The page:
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Re: [PATCH] Unix domain socket filename redirection

From: Eduardo A . Bustamante López
Subject: Re: [PATCH] Unix domain socket filename redirection
Date: Tue, 20 Jun 2017 23:47:59 -0500
User-agent: NeoMutt/20170113 (1.7.2)

On Tue, Jun 20, 2017 at 11:49:56AM -0400, address@hidden wrote:
> So implementing Unix Domain Sockets in the shell would give you the
> ability to connect to existing services on the machine that use named
> sockets for control (systemd, dbus, cups, etc.) or you could use the
> feature to implement new services and connect to them with shell
> scripts, or just use them to connect different scripts and programs
> together for various forms of IPC.

AFAICT, dbus uses a binary wire protocol [1], so we will also need a
new builtin that provides some of the functionality to read binary data
as described by Pierre in [2]. My point: in order to do something useful
with UNIX domain sockets, which in my experience are usually binary wire
protocols, bash would need a robust mechanism to read, manipulate, and
write binary strings. Why not implement both as loadable builtins?

> (As a side note, the shell somewhat defines the user's operating
> environment. I think that not providing a feature because of a
> perception that "no one uses it" becomes somewhat self-fulfilling: No
> one writes shell-friendly Unix Domain Socket servers because the shell
> doesn't support connecting to them, and the definition of what's
> "shell-friendly" is rather narrow.)

I didn't claim that this feature is not desired or useful. I just
claimed that it seems to be targetted to a very small set of users. And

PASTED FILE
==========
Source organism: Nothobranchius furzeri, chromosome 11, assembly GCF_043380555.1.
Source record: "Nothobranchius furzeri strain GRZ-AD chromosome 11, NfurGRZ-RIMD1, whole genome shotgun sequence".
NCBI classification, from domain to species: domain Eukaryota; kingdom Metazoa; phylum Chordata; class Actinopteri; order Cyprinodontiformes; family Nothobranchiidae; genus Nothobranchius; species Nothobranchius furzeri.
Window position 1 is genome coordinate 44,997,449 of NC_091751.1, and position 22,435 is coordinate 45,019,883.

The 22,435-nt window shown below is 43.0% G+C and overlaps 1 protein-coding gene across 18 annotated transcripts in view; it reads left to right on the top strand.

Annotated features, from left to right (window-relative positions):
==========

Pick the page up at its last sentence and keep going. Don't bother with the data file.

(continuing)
if this is correct, it might be better to provide this functionality as
a loadable builtin. I'm happy to be proven wrong here.

> Though even with the benefits of redirection, personally I oppose the
> idea of spoofing more fake devices in /dev. (The shell spoofs some
> stuff in /dev already, and it's all long-established at this
> point...  But I don't think more such fake devices should be added.)
> In this patch, spoofing /dev grants us the ability to specify a single
> socket option. It's not a great way to set options, though. What if
> the API changed, and we suddenly wanted to be able to specify two
> options? Specifying options as command arguments is both clearer and
> more flexible.

I agree.

> I've given some thought to how the two approaches could be combined:
> use a command to open a file descriptor, but bind the file
> descriptor's lifetime to a redirection. For instance, consider this
> concept for a new redirection syntax:

I'm more in favor of a shell builtin, with the user having to explicity
close the descriptors, instead of bloating the parser. It is incredibly
complex as it is now. Please don't add more complexity.

[2] https://lists.gnu.org/archive/html/bug-bash/2017-06/msg00096.html

P.S. I enjoy reading your emails, but please, get a better MUA!

Eduardo Bustamante

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